What has senescence got to do with cancer?

Cancer Cell. 2005 Jun;7(6):505-12. doi: 10.1016/j.ccr.2005.05.025.


Cancer therapeutics are primarily thought to work by inducing apoptosis in tumor cells. However, various tumor suppressors and oncogenes have been shown to regulate senescence in normal cells, and senescence bypass appears to be an important step in the development of cancer. Cellular senescence limits the replicative capacity of cells, thus preventing the proliferation of cells that are at different stages of malignancy. A recent body of evidence suggests that induction of senescence can be exploited as a basis for cancer therapy.

Publication types

  • Research Support, N.I.H., Extramural
  • Research Support, Non-U.S. Gov't
  • Research Support, U.S. Gov't, P.H.S.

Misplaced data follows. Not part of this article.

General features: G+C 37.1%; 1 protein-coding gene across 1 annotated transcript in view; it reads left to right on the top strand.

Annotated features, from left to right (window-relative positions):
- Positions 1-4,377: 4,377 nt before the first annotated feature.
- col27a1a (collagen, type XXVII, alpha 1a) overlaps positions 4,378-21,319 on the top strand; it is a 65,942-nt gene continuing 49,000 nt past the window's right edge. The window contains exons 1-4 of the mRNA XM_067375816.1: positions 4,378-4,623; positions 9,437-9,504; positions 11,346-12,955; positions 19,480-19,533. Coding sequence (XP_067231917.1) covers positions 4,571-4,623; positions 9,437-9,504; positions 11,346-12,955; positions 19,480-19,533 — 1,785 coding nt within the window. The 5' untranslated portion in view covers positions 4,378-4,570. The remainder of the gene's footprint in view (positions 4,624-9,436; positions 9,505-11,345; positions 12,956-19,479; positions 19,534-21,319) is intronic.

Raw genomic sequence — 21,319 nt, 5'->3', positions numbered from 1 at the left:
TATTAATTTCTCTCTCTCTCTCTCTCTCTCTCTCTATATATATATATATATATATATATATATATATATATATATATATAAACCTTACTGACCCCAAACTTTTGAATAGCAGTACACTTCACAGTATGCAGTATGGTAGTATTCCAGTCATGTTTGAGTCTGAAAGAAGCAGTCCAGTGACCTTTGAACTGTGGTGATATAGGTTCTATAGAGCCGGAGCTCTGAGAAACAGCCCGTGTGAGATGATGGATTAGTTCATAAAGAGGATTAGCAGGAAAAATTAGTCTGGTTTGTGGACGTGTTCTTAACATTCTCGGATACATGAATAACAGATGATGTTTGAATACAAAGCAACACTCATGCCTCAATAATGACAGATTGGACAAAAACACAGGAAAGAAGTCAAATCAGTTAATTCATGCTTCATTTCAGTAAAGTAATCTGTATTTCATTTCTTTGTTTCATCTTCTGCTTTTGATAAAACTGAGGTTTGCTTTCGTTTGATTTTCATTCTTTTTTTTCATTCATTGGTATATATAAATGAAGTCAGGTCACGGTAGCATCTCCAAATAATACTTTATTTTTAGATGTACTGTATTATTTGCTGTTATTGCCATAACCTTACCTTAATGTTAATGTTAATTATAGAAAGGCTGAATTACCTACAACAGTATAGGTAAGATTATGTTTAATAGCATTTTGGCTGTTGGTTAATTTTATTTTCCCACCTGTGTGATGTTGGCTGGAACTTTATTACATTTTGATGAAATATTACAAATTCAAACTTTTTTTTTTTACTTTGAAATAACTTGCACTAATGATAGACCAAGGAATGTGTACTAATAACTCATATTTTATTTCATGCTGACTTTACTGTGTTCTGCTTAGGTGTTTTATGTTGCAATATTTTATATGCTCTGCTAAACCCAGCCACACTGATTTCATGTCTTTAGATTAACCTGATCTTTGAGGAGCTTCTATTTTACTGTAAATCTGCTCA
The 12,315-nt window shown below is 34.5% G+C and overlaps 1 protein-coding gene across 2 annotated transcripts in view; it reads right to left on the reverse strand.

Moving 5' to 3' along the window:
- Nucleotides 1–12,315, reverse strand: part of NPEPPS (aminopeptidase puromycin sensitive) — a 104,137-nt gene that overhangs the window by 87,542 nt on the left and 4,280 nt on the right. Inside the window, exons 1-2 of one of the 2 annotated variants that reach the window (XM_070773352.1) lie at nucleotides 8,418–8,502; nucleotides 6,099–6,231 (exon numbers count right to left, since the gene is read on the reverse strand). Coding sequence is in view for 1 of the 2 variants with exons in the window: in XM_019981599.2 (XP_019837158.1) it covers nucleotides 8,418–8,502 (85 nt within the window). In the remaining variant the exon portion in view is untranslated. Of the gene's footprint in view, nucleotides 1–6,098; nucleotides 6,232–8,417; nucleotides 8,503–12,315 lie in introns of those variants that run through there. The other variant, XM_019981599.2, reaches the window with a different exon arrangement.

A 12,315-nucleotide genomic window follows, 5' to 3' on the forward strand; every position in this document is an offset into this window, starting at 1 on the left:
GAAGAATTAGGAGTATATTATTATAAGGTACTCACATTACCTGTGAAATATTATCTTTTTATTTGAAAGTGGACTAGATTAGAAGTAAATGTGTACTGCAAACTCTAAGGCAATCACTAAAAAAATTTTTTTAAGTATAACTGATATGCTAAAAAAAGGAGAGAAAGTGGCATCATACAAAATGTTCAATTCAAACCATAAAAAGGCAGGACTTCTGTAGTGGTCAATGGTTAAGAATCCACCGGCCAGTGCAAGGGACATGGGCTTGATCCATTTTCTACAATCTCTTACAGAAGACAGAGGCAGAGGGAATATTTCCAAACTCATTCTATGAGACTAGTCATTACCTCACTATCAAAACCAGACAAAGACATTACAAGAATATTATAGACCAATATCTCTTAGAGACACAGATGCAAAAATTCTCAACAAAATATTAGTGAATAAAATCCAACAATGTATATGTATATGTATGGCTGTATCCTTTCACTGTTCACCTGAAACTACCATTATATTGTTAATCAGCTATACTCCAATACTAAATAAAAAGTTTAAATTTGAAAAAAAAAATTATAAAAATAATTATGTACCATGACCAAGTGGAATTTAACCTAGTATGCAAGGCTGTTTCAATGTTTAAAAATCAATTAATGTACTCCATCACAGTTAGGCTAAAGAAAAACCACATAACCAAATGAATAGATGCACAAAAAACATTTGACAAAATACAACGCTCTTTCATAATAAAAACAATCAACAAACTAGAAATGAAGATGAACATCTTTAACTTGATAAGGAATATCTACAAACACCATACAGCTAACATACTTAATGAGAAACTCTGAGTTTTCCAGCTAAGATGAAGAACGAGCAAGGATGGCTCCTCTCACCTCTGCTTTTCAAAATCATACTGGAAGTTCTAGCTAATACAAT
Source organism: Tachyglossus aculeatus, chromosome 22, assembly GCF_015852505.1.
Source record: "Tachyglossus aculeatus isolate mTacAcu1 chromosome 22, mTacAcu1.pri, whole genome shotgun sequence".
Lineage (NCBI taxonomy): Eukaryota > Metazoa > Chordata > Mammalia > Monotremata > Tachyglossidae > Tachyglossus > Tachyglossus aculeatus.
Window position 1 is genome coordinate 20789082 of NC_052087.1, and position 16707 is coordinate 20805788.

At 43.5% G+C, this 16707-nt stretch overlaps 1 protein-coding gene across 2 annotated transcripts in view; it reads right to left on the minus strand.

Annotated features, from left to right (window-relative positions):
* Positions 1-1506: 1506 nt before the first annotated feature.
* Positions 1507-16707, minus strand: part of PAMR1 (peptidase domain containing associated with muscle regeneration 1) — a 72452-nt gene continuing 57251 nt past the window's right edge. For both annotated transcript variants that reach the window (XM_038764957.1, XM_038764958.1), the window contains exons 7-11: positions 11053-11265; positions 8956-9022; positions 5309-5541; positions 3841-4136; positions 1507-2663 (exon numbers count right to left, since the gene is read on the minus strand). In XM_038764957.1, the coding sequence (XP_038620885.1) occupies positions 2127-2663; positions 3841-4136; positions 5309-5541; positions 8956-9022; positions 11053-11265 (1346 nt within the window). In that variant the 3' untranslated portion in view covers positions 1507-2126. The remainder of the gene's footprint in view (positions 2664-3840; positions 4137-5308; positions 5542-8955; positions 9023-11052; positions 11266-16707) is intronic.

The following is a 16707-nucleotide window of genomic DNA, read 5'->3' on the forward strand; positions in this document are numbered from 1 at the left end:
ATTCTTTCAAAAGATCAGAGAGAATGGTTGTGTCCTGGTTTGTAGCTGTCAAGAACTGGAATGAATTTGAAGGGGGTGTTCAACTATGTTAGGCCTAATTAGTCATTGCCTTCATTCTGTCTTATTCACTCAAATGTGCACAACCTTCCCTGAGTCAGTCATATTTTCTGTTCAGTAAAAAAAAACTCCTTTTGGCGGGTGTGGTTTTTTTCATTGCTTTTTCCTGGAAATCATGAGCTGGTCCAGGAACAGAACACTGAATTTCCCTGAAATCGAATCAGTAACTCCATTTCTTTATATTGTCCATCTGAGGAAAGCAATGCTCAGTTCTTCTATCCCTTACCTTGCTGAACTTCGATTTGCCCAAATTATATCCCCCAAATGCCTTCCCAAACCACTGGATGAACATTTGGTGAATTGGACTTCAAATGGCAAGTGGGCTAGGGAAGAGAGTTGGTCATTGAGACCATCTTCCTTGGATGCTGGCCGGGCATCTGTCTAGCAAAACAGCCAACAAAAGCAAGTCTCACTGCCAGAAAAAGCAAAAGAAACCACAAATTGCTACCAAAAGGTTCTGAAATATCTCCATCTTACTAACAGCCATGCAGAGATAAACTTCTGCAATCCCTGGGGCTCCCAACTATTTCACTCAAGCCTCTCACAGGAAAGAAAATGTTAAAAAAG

• Review

MeSH terms

  • Antineoplastic Agents / pharmacology
  • Antineoplastic Agents / therapeutic use*
  • Cellular Senescence / drug effects
  • Cellular Senescence / physiology*
  • Humans
  • Models, Biological
  • Neoplasm Proteins / physiology
  • Neoplasms / drug therapy*
  • Neoplasms / physiopathology
  • Nuclear Proteins / physiology
  • Promyelocytic Leukemia Protein
  • Retinoblastoma Protein / physiology
  • Signal Transduction / drug effects
  • Signal Transduction / physiology
  • Telomere / physiology
  • Transcription Factors / physiology
  • Tumor Suppressor Protein p14ARF / physiology
  • Tumor Suppressor Protein p53 / physiology
  • Tumor Suppressor Proteins / physiology


  • Antineoplastic Agents
  • Neoplasm Proteins
  • Nuclear Proteins
  • Promyelocytic Leukemia Protein
  • Retinoblastoma Protein
  • Transcription Factors
  • Tumor Suppressor Protein p14ARF
  • Tumor Suppressor Protein p53
  • Tumor Suppressor Proteins
  • PML protein, human